FSB publishes bail-in and funding guidance for ending “too-big-to-fail”

The Financial Stability Board (FSB) today published two guidance documents to assist authorities in implementing a resolution regime for global systemically important banks (G-SIBs) in support of policy frameworks to end “too-big-to-fail”. Together with the final guidance the FSB published feedback notes setting out how responses to the November public consultations have been incorporated into the final guidance.

Principles on Bail-in Execution

Bail-in within resolution is at the core of resolution strategies of G-SIBs. It helps achieve a creditor-financed recapitalization by way of a write-down and conversion of liabilities into equity that minimizes impacts on financial stability, ensures the continuity of critical functions, and avoids exposing taxpayers to loss.

The guidance sets out principles to assist authorities as they make bail-in resolution strategies operational. The principles cover:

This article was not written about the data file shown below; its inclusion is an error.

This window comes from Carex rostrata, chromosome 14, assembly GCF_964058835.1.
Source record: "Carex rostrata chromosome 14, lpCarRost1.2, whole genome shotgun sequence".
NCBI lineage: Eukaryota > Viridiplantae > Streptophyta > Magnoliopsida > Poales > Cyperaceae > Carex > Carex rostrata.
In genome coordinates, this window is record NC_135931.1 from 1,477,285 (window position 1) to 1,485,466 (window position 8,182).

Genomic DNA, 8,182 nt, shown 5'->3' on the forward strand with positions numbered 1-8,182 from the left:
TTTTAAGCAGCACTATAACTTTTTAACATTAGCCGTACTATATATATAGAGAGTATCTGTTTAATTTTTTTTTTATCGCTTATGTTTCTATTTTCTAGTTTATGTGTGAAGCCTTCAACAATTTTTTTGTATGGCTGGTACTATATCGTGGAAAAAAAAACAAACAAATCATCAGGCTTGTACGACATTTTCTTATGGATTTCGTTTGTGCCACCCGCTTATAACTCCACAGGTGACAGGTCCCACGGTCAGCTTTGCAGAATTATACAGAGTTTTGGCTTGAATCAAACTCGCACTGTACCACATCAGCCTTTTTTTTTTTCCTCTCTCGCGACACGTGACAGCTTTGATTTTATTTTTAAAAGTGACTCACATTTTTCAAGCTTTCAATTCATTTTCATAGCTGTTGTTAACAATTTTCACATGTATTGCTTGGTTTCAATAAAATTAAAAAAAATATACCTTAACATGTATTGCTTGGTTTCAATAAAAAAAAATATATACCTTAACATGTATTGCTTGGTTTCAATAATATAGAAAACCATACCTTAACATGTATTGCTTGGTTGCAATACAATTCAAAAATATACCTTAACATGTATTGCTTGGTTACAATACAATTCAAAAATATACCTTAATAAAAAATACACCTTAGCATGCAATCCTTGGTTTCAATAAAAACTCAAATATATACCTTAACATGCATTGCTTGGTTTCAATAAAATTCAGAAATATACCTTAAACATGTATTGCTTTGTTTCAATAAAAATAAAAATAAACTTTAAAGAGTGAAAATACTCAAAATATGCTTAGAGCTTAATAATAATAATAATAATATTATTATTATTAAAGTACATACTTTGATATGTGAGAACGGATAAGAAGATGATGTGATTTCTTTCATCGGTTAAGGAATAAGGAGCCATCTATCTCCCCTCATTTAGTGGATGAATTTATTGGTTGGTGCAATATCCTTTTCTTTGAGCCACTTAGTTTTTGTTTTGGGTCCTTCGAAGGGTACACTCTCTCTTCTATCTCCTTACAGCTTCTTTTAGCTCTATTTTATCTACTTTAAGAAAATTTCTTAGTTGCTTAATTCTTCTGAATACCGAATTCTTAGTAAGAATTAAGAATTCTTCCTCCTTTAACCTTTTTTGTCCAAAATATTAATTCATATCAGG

• disclosures on the instruments and liabilities within the scope of bail-in;
  • valuations to inform and support the application of bail-in;
  • processes to suspend or cancel the listing of securities, to notify creditors, and to deliver new securities or tradeable certificates following entry into resolution;
  • securities law and securities exchange requirements during the bail-in;
  • processes for transferring governance and control rights to a new board and management for the firm emerging from resolution; and
  • communications to creditors and the market at large.

Funding Strategy Elements of an Implementable Resolution Plan

This second guidance document covers the development of a resolution funding plan for G-SIBs:

  • firms’ capabilities to support monitoring, reporting and estimating funding needs in resolution and executing the funding strategy;
  • the development of resolution funding plans by authorities;
  • the reliance on firm assets and private funding as preferred sources of funding in resolution;
  • access to temporary public sector backstop funding mechanisms and ordinary central bank facilities; and
  • information sharing and coordination between authorities.

Read the bail-in and funding strategy guidance documents

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